There were roughly 35 million climbers worldwide in 2015, according to the International Federation of Sport Climbing, up 40 percent from two years earlier. As of last fall, about half of the total was younger than 25 “thanks to the latest trend of urban/action sports,” the federation said in a report.

USA Climbing had almost 3,800 registered members age 19 and under as of the 2015-16 season, an increase of nearly 90 percent in nine years — a boom that could position the United States to emerge as a top Olympic contender.

The United States “is already a very active country for climbing and we trust the national federation will keep on developing its expertise and keep on bringing kids to our competitions, which would be definitely a plus for a possible medal in 2020,” said Anne Fuynel, spokeswoman for the international federation in Turin, Italy.

Many young climbers are getting a foothold indoors at climbing gyms, which have grown in number to nearly 400 across the United States. One young climbing star, 16-year-old Kai Lightner, got his start indoors after visiting a gym in Fayetteville, N.C., a decade ago.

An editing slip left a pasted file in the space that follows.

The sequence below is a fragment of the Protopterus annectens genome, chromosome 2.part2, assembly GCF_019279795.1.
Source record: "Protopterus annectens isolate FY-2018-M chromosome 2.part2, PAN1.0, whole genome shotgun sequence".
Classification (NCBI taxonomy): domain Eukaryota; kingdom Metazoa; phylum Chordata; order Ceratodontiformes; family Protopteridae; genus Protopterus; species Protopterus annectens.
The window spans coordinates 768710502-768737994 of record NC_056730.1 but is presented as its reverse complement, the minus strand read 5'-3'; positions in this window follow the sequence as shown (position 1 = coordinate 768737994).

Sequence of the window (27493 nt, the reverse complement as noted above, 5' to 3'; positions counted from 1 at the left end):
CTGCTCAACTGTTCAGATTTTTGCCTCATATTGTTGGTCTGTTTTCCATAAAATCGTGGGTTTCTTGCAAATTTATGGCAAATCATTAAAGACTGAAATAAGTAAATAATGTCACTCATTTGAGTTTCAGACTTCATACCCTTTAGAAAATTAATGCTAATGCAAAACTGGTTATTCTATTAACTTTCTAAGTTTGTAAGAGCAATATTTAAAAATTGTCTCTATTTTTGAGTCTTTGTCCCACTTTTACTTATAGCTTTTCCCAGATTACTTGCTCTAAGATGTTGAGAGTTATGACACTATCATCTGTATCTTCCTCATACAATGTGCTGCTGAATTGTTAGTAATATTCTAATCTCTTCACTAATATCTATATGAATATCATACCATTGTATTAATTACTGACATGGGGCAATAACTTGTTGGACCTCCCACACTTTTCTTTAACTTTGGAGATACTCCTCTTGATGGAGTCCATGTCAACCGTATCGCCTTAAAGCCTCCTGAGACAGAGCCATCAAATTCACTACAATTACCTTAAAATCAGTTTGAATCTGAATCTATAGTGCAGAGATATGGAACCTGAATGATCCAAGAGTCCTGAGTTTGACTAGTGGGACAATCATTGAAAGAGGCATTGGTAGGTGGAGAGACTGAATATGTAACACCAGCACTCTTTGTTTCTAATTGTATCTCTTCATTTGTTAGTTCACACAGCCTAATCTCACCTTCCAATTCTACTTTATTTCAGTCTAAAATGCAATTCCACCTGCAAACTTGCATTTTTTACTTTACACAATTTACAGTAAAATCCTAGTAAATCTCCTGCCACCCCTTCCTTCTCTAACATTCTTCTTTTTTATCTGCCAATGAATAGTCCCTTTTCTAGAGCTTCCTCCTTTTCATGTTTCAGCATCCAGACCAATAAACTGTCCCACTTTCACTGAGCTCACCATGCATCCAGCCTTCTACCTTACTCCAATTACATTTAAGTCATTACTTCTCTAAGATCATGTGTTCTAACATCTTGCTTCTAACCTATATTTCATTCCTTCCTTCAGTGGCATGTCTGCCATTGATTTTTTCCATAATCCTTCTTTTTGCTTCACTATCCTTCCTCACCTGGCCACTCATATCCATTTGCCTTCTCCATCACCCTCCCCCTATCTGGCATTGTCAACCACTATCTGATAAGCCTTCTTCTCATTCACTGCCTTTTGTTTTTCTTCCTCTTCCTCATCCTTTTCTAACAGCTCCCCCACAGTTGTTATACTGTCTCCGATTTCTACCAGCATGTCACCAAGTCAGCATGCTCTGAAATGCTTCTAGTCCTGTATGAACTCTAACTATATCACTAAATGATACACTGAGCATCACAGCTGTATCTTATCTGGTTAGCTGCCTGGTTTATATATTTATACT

“Kids like me have access to these resources that did not exist decades ago,” Lightner said. “When you are able to start training at high levels, as young as 6, 7 years old, it shouldn’t be surprising that kids are becoming more skilled at younger ages.”

Indoor climbing removes barriers inherent outdoors, like weather, travel and expensive equipment, said Ian McIntosh, president of Mesa Rim Climbing Center in San Diego.

Techniques can be perfected year-round indoors. It’s an option to fill time between soccer seasons for the average, on-the-go pre-teen in the suburbs.

Lily Canavan of Boston is one of the top competitors at her age bracket. Now 18, she got into the sport about eight years ago while attending a birthday party at a gymnastics facility that had a climbing wall.